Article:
If you’re like me, there is nothing more thrilling than a glass of red wine and an episode of House Hunters. The show simply follows someone as they pick out their next home and while the formula is predictable, it does not make the show any less addicting. There is something about getting a peek into someone else’s living situation — it satisfies a natural curiosity. “99 Homes”, a film written and directed by Ramin Bahrani, is the exact opposite of a comforting episode of House Hunters. It is an exploration of the much darker sides of home ownership and the realities of the real estate business.
The film’s tone is immediately set as we meet Dennis Nash (Andrew Garfield) and his son as they fight their forthcoming eviction in a local courtroom. Dennis is unwilling to accept that the house he grew up in- the house his son is now growing up in- can be taken from them. He pleads with the judge, but to know avail. He has 30 days to appeal the court’s foreclosure of the property, but it’s done — they have lost their home. The music for this scene is heart-pounding, a deep bass that signals this is just the beginning of the troubles Dennis and his family are about to face.
Dennis and his family (which includes his son and mother, played by Laura Dern) are evicted from their home the next day, by Rick Carver (Michael Shannon) — a cold-hearted real estate broker whose only bit of sympathy for those he is evicting comes in the form of the two minutes he grants the families to gather any possession that they don’t want thrown out on the curb. Rick is evil personified. He has gotten rich off the backs of those far less fortunate and by working the housing crisis caused by the recession to his advantage. He is savvy in all the wrong ways and Shannon turns the Miami-vice clad monster into a multi-dimensional villain that you’ll hate, but secretly understand.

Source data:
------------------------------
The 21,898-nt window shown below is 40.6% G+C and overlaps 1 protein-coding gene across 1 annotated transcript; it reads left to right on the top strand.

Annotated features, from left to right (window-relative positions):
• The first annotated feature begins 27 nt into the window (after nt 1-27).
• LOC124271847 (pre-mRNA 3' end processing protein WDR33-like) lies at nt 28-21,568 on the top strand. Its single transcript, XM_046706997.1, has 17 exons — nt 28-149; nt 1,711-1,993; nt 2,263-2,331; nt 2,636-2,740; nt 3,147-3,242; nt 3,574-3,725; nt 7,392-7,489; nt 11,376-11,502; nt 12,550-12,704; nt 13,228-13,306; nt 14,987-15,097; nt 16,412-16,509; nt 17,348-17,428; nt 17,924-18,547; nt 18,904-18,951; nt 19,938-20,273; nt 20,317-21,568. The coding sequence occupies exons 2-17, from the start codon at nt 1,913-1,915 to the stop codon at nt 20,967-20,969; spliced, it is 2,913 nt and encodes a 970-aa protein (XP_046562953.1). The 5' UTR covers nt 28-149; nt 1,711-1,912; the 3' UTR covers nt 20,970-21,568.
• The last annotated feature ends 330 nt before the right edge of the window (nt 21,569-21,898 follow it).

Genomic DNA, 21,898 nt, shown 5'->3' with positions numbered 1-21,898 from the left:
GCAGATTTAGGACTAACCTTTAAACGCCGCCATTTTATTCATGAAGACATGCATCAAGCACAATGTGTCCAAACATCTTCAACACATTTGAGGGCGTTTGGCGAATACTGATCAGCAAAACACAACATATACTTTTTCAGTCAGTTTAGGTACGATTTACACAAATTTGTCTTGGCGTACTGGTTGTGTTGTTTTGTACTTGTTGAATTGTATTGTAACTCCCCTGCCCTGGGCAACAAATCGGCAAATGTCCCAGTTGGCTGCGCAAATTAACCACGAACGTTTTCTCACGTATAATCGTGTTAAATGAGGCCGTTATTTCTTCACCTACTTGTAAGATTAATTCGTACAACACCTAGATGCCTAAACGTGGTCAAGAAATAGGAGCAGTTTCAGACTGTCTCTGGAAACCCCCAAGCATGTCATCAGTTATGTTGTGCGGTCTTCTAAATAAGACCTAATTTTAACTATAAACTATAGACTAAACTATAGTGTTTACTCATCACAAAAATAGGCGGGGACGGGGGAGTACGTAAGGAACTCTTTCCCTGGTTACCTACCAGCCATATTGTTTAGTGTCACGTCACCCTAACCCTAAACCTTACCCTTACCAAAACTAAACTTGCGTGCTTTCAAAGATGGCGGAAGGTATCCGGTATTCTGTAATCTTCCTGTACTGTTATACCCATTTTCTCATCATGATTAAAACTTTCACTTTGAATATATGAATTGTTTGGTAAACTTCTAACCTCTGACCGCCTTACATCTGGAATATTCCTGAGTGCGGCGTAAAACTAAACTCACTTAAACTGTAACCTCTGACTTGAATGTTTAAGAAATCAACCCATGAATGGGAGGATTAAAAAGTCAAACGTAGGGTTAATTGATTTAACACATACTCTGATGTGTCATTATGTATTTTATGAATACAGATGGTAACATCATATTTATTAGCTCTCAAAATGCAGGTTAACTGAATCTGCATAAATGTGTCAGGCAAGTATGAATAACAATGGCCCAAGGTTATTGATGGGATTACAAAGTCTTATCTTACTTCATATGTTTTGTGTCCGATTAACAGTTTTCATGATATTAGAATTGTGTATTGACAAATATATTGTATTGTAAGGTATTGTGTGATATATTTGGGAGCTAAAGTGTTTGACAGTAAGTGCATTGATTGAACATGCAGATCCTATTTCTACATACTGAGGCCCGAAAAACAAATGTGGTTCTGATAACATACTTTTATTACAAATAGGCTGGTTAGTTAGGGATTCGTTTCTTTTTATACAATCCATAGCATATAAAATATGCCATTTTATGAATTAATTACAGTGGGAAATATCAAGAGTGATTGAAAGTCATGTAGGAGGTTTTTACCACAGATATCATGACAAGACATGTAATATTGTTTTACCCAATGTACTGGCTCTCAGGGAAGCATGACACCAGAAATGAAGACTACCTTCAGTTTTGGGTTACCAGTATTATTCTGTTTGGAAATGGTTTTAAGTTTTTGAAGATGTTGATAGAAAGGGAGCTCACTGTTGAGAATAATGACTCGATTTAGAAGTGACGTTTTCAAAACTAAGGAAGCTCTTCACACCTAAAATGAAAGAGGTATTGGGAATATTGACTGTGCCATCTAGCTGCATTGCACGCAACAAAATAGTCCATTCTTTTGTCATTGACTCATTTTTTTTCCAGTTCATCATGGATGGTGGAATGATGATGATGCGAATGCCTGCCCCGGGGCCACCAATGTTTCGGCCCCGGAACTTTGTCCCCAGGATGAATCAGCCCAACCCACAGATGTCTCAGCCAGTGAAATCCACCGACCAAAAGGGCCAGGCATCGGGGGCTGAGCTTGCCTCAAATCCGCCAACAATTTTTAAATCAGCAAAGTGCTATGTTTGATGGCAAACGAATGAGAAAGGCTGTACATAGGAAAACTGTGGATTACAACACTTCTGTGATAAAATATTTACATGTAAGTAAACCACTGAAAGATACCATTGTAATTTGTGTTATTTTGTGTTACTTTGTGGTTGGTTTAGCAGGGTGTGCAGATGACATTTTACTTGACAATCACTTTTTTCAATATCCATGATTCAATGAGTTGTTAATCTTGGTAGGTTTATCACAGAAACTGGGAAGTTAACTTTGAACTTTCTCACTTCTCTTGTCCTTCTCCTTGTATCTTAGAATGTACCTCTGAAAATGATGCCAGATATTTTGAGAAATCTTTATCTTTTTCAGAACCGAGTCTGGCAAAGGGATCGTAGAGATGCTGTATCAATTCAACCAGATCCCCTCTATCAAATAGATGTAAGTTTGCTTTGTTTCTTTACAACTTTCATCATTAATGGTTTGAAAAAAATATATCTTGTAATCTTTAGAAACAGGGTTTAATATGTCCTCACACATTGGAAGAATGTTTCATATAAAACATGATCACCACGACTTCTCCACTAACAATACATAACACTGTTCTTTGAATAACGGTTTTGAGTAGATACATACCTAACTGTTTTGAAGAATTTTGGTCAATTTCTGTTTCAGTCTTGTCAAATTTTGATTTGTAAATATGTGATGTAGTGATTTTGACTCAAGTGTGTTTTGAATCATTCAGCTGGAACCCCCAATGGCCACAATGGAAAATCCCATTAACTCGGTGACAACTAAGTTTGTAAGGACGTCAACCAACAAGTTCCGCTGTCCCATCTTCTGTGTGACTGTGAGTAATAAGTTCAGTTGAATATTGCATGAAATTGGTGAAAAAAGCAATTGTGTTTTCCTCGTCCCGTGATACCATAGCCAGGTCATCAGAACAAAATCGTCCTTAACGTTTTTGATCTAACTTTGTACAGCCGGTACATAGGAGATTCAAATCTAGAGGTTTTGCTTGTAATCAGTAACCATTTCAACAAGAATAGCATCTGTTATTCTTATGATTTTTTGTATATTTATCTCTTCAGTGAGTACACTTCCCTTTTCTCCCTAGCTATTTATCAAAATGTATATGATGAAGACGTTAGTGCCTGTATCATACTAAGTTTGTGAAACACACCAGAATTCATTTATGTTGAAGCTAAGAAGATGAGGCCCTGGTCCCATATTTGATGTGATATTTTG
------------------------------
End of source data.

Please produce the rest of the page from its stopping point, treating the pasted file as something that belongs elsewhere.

The movie truly takes off when Rick recognizes in Dennis an entrepreneurial spirit that can be used to his advantage. Rick takes Dennis on as his assistant, teaching him the how to run a real estate business through shady deals and bank foreclosures. Dennis, who walks a fine line between hopeless and hopeful, makes the perfect errand boy for Rick — Dennis needs the money and Rick needs someone who is just desperate enough not to ask questions. As their predator-prey relationship plays out, Dennis becomes someone he and his family thought he would never become. His decision to take a walk on the dark sideeventually comes to head leaving Dennis, Rick and the audience to wonder — was it worth it?
The brilliance of “99 Homes” comes from the context of the film. It’s not an original story, but the context of the housing crisis feels like uncharted territory. There is something so sacred about the home: it is a comforting space (unless of course you’re in a horror movie). “99 Homes” removes all the feel-good amenities of domestic life and exposes several sides of the white picket fence that haven’t really been given this level of dramatic treatment. It’s fresh and thrilling, despite the somber subject matter. Well worth the watch!